If next season's team collapses like the 2011 and 2012 teams, the Sox risk toppling the first domino that could lead to others falling: Fans will lose the rabid interest in the team that they once had, which topples any remaining facade of a sell out streak. NESN ratings will dip, as well, so the team won't rake in the revenues from the gates and TV like they used to. The revenue domino stands precariously close to the domino denominating "Big Market Team" status. If that falls, then the Red Sox will have to compete against teams whose revenues are increasing to sign players.
Biggest question is whether the Red Sox can compete in 2013. I don't want to be too pessimistic before being realistic, so let's start with the positives:
- Ellsbury enters a special contract year: He's playing for a multi-year, $160-200 million deal. If he stays healthy, hits .300+ with 25-30 homeruns and swipes 50-60 bases, then he'll make himself a very rich man.
- Will Middlebrooks should 30 homerun potential, and he will look nice hitting behind David Ortiz.
- Felix Doubront gets another year to mature and progress towards being a good #2 or 3 starter.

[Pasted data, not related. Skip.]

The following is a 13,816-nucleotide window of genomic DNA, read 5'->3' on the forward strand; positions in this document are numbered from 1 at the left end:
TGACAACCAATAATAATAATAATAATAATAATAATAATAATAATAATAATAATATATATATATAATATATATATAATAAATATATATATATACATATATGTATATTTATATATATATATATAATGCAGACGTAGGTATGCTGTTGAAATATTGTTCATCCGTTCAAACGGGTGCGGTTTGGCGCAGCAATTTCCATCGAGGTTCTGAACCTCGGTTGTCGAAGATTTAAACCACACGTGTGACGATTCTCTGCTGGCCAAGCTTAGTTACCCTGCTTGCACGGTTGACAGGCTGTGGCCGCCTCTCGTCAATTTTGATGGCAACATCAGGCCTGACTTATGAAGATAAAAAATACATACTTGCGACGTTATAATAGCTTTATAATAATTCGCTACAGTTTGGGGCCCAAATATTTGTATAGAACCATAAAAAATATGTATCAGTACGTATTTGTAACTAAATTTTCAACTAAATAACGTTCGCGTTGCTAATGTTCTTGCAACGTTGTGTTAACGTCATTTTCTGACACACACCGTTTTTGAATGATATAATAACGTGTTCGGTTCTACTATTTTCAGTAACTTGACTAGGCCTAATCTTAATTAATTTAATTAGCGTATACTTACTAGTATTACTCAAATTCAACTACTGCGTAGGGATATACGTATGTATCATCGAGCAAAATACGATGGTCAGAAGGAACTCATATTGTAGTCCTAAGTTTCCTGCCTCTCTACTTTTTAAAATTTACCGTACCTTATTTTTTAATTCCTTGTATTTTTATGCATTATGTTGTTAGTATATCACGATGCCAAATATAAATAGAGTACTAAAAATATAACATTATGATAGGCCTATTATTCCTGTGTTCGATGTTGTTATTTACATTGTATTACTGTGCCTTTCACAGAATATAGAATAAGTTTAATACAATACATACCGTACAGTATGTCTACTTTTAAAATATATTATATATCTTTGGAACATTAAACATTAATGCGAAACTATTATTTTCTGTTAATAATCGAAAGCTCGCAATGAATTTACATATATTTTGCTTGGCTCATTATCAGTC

- With Junichi Tazawa, it looks like the sky's the limit. Will he be the next closer? Should he be converted to a starting pitcher? For 2013, he has to be your 8th inning setup pitcher and backup closer.
The Red Sox biggest detriment, though, is the starting rotation. Lester, Lackey and Buchholz -- we're stuck with'em starting 80-90 out of 162 games. The Sox could have an offense of Babe Ruths with Rickey Henderson leading off, but if those three starters continue getting creamed yet stay in the rotation, then they will have no chance of competing in 2013.
There's not much the Red Sox can do about the rotation. Before discussing their pitching options, my next few posts will go over how the Sox can place a playoff-caliber offense on the field. This should be easy, since the offense before Ben's deal with LA was scoring plenty of runs in 2012.